i have a verbal agreement to buy a nonworking vehicle from a company. is the agreement binding?

Get Legal Help Today

 Secured with SHA-256 Encryption

i have a verbal agreement to buy a nonworking vehicle from a company. is the agreement binding?

I went to a local furniture business about a truck they have for sale. I talked to the person in charge and he verbally agreed to sell me the truck for 600. We made the deal back in November. I told him I was trying to get the money, and today I went over there to give him the Monet, only to have him tell me he might keep it to use as a billboard for the company instead. He told me to give him a day to think about things. Isn’t our verbal agreement binding? If it is, what can I do to make him honor it?

Asked on February 27, 2017 under Business Law, Colorado

Answers:

SJZ, Member, New York Bar / FreeAdvice Contributing Attorney

Answered 4 years ago | Contributor

An oral (that is the better term than "verbal") contract is binding and enforceable for something like this, so as long as you were still in compliance with the terms, he would have to sell you the truck. The issue is, after 4 months, were you still in compliance? It is not typically reasonable that someone could take months and months to gather the money for a purchase unless specifically agreed to give them that much time, so unless the agreement specifically was that you could take 4 months (or 5, or 6, etc.) before paying, if you brought a legal action to enforce the oral contract, a court would most likely find that by waiting so long, you had breached the agreement, and thus he is free to do with the truck what he likes. That because (especially with oral agreements), if a term is not spelled out specifically, the court will fill in any "blanks" with reasonable terms; so if there was no agreement as to how long you had to come back with the money, a court would typically find you had a reasonable time, which might be a week or two, but not usually 4 months.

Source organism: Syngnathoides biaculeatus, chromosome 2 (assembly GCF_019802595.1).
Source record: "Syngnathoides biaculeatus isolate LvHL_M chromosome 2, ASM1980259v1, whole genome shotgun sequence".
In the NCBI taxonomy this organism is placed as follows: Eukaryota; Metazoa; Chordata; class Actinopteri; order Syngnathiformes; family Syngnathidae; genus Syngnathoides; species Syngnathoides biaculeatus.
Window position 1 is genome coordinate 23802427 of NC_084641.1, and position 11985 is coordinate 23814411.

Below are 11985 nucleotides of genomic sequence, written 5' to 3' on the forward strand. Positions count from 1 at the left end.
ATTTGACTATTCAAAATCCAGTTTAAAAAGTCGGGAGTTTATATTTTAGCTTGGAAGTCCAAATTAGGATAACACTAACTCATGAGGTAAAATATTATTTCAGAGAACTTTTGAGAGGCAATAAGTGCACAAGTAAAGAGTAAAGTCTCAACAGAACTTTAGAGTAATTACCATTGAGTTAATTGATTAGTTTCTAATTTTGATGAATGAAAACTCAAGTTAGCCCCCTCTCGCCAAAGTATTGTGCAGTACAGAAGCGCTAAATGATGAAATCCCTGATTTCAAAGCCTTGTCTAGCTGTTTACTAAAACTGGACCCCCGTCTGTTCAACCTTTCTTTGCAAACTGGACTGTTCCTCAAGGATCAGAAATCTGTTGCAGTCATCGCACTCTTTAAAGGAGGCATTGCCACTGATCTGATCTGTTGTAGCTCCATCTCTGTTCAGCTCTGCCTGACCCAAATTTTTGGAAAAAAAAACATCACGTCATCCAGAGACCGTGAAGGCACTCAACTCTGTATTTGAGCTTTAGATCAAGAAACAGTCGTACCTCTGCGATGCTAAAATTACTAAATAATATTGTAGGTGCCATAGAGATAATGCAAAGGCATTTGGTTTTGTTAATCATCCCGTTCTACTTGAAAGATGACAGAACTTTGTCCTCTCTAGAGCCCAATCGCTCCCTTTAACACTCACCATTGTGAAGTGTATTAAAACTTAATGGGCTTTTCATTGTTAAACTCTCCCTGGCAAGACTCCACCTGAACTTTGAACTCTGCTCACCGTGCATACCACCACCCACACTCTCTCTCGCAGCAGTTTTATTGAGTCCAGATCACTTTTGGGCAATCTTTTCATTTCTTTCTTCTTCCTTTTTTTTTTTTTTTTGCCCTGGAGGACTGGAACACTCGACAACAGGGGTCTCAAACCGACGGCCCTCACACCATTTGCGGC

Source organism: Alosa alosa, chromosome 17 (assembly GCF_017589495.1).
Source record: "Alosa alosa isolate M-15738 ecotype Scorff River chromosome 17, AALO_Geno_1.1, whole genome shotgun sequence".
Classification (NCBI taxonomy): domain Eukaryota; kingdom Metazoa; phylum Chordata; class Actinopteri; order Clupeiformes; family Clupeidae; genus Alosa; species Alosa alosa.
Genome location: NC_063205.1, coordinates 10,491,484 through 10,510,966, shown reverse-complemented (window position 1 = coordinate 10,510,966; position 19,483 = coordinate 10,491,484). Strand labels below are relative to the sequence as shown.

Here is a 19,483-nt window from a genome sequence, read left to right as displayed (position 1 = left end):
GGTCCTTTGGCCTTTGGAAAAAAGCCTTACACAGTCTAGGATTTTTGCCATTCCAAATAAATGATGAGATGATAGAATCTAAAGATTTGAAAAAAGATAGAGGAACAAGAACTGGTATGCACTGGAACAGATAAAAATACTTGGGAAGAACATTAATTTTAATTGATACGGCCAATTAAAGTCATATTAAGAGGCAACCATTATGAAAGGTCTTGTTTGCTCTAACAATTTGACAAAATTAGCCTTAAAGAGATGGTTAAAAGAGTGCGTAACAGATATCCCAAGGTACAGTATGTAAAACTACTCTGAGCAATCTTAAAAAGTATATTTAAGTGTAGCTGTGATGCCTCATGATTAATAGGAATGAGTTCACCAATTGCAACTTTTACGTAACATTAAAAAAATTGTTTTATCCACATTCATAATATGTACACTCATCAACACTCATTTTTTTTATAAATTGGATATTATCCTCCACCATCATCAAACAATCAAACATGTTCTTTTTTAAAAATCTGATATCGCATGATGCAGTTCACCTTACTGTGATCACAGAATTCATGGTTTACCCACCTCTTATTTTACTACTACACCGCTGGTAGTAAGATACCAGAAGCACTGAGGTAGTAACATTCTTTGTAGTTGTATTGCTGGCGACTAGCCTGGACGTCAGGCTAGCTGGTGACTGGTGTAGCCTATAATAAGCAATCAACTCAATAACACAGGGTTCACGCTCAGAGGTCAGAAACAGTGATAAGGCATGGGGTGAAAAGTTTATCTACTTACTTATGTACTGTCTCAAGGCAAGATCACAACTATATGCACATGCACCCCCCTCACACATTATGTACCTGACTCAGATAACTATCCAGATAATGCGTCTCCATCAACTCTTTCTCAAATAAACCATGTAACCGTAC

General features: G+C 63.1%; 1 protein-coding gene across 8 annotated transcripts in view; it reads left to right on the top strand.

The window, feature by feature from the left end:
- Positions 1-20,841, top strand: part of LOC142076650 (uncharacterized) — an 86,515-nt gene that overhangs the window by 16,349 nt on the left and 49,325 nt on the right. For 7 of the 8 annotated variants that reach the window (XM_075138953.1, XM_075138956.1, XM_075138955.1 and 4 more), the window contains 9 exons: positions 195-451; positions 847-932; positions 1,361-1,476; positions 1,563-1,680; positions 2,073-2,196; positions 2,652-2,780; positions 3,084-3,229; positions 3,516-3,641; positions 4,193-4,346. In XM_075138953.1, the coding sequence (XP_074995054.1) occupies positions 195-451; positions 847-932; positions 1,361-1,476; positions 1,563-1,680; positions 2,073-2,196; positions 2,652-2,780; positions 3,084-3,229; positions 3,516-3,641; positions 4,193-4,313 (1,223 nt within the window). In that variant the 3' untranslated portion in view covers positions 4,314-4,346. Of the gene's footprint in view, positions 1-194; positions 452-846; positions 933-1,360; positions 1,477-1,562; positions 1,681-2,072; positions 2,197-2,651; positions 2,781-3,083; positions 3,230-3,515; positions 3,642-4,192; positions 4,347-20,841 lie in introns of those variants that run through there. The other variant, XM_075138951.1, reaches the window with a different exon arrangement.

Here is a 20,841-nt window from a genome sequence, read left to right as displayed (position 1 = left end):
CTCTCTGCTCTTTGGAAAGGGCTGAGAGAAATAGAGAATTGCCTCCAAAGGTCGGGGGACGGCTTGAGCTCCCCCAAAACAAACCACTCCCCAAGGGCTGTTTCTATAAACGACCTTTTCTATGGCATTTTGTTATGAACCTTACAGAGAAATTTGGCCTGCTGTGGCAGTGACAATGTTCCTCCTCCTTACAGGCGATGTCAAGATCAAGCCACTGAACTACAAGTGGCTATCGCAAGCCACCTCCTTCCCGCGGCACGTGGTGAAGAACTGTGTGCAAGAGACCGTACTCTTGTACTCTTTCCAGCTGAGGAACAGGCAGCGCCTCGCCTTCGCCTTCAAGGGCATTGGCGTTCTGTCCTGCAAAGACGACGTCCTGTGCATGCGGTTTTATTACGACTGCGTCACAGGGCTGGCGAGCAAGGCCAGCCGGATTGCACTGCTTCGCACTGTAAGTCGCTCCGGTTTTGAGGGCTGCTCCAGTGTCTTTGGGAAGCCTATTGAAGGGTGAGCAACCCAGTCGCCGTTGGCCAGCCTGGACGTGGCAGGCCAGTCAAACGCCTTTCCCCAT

IMPORTANT NOTICE: The Answer(s) provided above are for general information only. The attorney providing the answer was not serving as the attorney for the person submitting the question or in any attorney-client relationship with such person. Laws may vary from state to state, and sometimes change. Tiny variations in the facts, or a fact not set forth in a question, often can change a legal outcome or an attorney's conclusion. Although AttorneyPages.com has verified the attorney was admitted to practice law in at least one jurisdiction, he or she may not be authorized to practice law in the jurisdiction referred to in the question, nor is he or she necessarily experienced in the area of the law involved. Unlike the information in the Answer(s) above, upon which you should NOT rely, for personal advice you can rely upon we suggest you retain an attorney to represent you.

Get Legal Help Today

Find the right lawyer for your legal issue.

 Secured with SHA-256 Encryption